Background Previous studies have indicated that taller individuals are at greater risk of developing cancer. Death from cancer and other specific causes have also been linked to height, but the results have been inconclusive. We aimed to shed further light on the associations between height, cancer incidence and mortality.
Methods We conducted a nationwide, population-based prospective cohort study, including 5.5 million Swedish women and men (aged 20–74). They were followed over a period of up to 54 years. Heights were retrieved from national registers (mainly the Passport Register where heights are most often self-reported). The risks of overall and specific cancers, as well as overall and cause-specific mortality, were presented as HR with 95% CIs per 10 cm increase in height.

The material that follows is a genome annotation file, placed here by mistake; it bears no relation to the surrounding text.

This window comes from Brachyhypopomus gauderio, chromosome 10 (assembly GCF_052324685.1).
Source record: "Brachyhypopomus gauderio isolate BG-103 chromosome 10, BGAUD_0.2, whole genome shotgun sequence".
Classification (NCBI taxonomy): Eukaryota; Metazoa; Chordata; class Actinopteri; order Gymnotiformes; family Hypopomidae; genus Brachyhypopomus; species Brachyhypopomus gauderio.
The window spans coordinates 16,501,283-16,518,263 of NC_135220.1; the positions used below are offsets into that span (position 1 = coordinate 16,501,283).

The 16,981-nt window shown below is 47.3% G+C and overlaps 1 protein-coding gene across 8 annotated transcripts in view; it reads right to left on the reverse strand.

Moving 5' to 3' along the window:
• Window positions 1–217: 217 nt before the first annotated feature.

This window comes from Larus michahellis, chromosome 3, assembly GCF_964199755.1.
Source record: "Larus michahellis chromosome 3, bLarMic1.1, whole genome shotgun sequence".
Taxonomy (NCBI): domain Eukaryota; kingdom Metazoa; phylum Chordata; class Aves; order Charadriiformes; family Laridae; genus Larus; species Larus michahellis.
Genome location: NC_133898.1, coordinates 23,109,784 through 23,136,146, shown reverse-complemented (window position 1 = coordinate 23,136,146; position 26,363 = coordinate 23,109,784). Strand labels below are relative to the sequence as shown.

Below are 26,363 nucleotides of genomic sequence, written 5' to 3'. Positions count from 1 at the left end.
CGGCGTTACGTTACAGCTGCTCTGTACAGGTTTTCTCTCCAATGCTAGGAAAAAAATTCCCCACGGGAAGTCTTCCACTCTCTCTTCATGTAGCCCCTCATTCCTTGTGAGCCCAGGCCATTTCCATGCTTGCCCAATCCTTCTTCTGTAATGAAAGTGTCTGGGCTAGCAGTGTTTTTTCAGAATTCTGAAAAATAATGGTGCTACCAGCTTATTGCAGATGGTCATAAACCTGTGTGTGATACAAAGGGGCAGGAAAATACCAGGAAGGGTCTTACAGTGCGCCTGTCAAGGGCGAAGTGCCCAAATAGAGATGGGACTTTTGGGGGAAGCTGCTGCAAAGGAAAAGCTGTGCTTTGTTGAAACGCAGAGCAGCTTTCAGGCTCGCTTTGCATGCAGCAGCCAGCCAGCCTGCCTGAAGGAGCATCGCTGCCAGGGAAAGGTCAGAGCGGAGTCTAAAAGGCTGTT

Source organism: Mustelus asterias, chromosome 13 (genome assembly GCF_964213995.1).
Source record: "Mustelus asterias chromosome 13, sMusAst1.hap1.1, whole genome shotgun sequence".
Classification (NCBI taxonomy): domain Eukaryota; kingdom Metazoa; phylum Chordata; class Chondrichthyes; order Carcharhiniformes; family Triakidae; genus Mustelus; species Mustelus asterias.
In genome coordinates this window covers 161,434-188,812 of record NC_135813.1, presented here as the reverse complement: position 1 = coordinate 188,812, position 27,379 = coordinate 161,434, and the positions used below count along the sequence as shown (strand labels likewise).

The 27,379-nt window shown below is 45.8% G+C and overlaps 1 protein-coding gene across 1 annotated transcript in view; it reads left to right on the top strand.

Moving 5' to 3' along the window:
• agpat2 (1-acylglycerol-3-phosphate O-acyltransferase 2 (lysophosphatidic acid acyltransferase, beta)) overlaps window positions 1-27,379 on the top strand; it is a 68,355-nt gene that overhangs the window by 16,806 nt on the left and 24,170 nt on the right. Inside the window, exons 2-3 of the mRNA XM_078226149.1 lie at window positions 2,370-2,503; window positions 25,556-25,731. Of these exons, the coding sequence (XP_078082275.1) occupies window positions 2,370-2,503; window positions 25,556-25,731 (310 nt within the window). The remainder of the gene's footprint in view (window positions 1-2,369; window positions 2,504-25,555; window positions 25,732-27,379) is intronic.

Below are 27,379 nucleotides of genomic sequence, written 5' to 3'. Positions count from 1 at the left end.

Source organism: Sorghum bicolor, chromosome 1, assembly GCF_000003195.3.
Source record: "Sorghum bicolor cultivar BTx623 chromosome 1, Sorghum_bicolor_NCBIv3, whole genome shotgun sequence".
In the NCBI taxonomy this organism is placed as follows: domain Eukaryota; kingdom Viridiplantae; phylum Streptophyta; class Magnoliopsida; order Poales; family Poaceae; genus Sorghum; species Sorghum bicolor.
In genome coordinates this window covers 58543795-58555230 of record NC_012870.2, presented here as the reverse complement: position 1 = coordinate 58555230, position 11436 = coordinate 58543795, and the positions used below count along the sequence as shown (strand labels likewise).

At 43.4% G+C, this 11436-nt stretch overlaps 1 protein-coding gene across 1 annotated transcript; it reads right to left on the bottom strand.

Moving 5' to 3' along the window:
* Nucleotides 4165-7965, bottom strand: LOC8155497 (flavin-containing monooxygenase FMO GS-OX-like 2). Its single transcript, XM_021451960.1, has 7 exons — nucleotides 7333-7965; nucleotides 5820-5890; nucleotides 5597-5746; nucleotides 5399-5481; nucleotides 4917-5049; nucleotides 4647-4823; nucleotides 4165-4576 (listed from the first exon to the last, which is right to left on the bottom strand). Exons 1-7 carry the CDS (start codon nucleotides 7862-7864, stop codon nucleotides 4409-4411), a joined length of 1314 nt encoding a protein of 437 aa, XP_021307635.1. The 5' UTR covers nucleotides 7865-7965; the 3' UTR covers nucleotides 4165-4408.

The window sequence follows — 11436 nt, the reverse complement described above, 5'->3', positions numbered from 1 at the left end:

Results A total of 278 299 cases of cancer and 139 393 cases of death were identified. For overall cancer, HR was 1.19 (1.18–1.20) in women and 1.11 (1.10–1.12) in men for every 10 cm increase in height. All 15 specific cancer types were positively associated with height—most strongly for malignant melanoma in both genders, with HRs of 1.39 (1.35–1.43) in women and 1.34 (1.30–1.38) in men. For overall mortality, HR was 0.98 (0.97–0.99) in women and 0.91 (0.90–0.92) in men for every 10 cm increase in height. Cancer mortality was increased in taller individuals, with HR 1.15 (1.13–1.17) in women and 1.05 (1.03–1.07) in men for every 10 cm increase in height, whereas shorter individuals had increased overall mortality due to a number of other causes, such as cardiovascular disease.
Conclusion Overall and specific cancer risks, particularly malignant melanoma, were positively associated with height. Cancer mortality also increased with height. In contrast, overall mortality was decreased with height, particularly in men due to inverse associations with height for other causes of death.
- tall stature
- cause of death
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